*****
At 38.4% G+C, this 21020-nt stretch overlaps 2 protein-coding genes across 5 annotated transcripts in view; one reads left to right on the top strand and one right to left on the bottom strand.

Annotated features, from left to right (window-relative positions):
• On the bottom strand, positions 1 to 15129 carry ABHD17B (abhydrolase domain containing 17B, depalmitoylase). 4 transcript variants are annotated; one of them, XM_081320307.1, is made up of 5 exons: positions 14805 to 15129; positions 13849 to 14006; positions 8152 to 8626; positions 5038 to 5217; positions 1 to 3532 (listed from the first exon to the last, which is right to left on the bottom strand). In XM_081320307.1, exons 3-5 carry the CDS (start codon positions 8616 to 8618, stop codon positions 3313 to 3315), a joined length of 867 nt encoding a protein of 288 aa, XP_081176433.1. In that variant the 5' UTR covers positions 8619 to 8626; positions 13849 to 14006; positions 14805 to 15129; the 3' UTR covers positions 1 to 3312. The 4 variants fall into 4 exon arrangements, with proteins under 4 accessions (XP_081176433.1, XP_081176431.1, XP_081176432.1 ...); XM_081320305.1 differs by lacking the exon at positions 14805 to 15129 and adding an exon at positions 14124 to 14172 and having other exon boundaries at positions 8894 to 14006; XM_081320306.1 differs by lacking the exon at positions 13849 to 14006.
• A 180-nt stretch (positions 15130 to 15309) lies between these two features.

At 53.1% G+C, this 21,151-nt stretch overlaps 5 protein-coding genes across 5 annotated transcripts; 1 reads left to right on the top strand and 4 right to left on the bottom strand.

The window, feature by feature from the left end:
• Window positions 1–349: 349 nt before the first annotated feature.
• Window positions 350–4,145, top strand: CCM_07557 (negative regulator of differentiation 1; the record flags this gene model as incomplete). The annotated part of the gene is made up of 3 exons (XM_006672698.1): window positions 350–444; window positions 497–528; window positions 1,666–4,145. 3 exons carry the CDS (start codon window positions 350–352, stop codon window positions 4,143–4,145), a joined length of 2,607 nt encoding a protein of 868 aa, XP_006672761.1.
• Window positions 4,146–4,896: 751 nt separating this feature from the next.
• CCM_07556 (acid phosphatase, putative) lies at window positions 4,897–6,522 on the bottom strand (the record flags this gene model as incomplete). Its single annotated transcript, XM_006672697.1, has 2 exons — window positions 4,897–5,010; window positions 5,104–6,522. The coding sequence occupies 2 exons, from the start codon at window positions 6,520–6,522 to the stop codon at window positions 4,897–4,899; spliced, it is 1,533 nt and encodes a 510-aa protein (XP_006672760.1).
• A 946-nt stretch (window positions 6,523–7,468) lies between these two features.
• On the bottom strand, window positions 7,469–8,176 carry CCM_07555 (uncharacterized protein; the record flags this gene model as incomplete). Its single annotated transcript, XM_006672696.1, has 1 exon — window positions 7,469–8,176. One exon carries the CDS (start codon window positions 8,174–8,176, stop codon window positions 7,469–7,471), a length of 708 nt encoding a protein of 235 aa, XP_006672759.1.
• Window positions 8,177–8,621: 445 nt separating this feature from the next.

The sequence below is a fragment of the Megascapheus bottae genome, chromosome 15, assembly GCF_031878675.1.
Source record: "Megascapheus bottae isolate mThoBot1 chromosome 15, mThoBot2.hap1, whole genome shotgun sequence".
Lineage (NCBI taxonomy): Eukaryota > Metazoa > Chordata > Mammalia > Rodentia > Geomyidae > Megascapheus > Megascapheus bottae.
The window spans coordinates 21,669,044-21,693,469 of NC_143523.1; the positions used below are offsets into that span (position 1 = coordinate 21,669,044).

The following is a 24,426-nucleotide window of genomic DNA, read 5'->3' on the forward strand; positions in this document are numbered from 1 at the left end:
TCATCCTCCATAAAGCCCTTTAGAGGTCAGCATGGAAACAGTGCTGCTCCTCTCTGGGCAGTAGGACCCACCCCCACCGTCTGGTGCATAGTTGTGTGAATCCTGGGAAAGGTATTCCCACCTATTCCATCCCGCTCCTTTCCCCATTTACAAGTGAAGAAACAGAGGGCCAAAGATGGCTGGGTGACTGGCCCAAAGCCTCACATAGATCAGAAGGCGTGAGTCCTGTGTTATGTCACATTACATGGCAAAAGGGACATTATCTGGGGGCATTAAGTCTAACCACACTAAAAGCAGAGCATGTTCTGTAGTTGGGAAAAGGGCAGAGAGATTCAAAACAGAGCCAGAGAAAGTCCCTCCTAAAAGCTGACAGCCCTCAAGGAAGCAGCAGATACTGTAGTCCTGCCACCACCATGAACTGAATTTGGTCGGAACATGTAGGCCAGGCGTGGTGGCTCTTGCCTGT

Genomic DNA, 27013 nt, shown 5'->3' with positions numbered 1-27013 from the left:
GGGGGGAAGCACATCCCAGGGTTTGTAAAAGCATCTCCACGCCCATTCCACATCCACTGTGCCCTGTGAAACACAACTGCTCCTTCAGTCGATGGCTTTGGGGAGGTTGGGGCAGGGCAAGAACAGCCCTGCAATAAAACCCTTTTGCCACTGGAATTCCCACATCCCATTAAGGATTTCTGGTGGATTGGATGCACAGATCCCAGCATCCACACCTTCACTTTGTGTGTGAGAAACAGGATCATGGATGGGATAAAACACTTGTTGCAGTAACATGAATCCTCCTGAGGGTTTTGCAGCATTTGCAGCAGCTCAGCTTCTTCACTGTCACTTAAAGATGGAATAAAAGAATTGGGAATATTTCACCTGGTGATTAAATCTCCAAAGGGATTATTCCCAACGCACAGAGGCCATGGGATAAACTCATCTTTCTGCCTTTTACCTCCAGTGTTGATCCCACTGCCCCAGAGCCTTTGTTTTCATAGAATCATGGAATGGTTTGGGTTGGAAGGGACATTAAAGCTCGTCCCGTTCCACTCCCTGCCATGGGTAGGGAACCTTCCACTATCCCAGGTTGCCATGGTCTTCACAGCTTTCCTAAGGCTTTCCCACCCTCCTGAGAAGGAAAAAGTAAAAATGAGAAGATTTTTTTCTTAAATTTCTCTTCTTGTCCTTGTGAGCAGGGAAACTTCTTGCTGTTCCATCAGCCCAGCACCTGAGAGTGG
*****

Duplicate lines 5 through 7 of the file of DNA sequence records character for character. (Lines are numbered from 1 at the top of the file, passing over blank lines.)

At 53.1% G+C, this 21,151-nt stretch overlaps 5 protein-coding genes across 5 annotated transcripts; 1 reads left to right on the top strand and 4 right to left on the bottom strand.

The window, feature by feature from the left end:
• Window positions 1–349: 349 nt before the first annotated feature.